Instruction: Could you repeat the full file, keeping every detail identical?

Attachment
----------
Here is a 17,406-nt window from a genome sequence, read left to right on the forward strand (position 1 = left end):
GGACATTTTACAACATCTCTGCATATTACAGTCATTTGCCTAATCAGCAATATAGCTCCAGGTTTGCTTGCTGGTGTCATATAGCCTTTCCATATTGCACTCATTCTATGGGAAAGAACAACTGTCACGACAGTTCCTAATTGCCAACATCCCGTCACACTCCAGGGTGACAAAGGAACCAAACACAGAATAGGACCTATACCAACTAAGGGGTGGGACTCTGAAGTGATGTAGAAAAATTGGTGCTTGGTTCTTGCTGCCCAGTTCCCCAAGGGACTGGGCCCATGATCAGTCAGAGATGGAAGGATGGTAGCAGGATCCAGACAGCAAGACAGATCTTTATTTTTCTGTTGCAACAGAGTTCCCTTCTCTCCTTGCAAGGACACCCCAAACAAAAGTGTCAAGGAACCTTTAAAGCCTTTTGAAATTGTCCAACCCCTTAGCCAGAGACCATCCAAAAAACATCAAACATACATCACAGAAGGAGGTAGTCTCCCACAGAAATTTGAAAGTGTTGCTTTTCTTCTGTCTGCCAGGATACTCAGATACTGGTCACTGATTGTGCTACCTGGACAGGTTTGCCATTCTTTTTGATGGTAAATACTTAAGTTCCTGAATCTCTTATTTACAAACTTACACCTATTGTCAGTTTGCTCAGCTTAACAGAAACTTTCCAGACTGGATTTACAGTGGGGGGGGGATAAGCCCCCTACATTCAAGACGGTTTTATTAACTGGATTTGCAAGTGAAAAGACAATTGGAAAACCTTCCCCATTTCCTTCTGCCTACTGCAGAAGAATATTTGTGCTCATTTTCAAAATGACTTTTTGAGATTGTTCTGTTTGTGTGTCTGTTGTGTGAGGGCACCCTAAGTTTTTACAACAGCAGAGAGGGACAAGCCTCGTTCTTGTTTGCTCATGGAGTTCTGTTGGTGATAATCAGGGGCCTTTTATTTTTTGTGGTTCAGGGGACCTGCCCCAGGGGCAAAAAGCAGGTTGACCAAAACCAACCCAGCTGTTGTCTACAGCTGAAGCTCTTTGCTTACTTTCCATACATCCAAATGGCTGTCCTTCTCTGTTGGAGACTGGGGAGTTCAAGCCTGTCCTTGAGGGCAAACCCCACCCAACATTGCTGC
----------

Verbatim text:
Here is a 17,406-nt window from a genome sequence, read left to right on the forward strand (position 1 = left end):
GGACATTTTACAACATCTCTGCATATTACAGTCATTTGCCTAATCAGCAATATAGCTCCAGGTTTGCTTGCTGGTGTCATATAGCCTTTCCATATTGCACTCATTCTATGGGAAAGAACAACTGTCACGACAGTTCCTAATTGCCAACATCCCGTCACACTCCAGGGTGACAAAGGAACCAAACACAGAATAGGACCTATACCAACTAAGGGGTGGGACTCTGAAGTGATGTAGAAAAATTGGTGCTTGGTTCTTGCTGCCCAGTTCCCCAAGGGACTGGGCCCATGATCAGTCAGAGATGGAAGGATGGTAGCAGGATCCAGACAGCAAGACAGATCTTTATTTTTCTGTTGCAACAGAGTTCCCTTCTCTCCTTGCAAGGACACCCCAAACAAAAGTGTCAAGGAACCTTTAAAGCCTTTTGAAATTGTCCAACCCCTTAGCCAGAGACCATCCAAAAAACATCAAACATACATCACAGAAGGAGGTAGTCTCCCACAGAAATTTGAAAGTGTTGCTTTTCTTCTGTCTGCCAGGATACTCAGATACTGGTCACTGATTGTGCTACCTGGACAGGTTTGCCATTCTTTTTGATGGTAAATACTTAAGTTCCTGAATCTCTTATTTACAAACTTACACCTATTGTCAGTTTGCTCAGCTTAACAGAAACTTTCCAGACTGGATTTACAGTGGGGGGGGGATAAGCCCCCTACATTCAAGACGGTTTTATTAACTGGATTTGCAAGTGAAAAGACAATTGGAAAACCTTCCCCATTTCCTTCTGCCTACTGCAGAAGAATATTTGTGCTCATTTTCAAAATGACTTTTTGAGATTGTTCTGTTTGTGTGTCTGTTGTGTGAGGGCACCCTAAGTTTTTACAACAGCAGAGAGGGACAAGCCTCGTTCTTGTTTGCTCATGGAGTTCTGTTGGTGATAATCAGGGGCCTTTTATTTTTTGTGGTTCAGGGGACCTGCCCCAGGGGCAAAAAGCAGGTTGACCAAAACCAACCCAGCTGTTGTCTACAGCTGAAGCTCTTTGCTTACTTTCCATACATCCAAATGGCTGTCCTTCTCTGTTGGAGACTGGGGAGTTCAAGCCTGTCCTTGAGGGCAAACCCCACCCAACATTGCTGC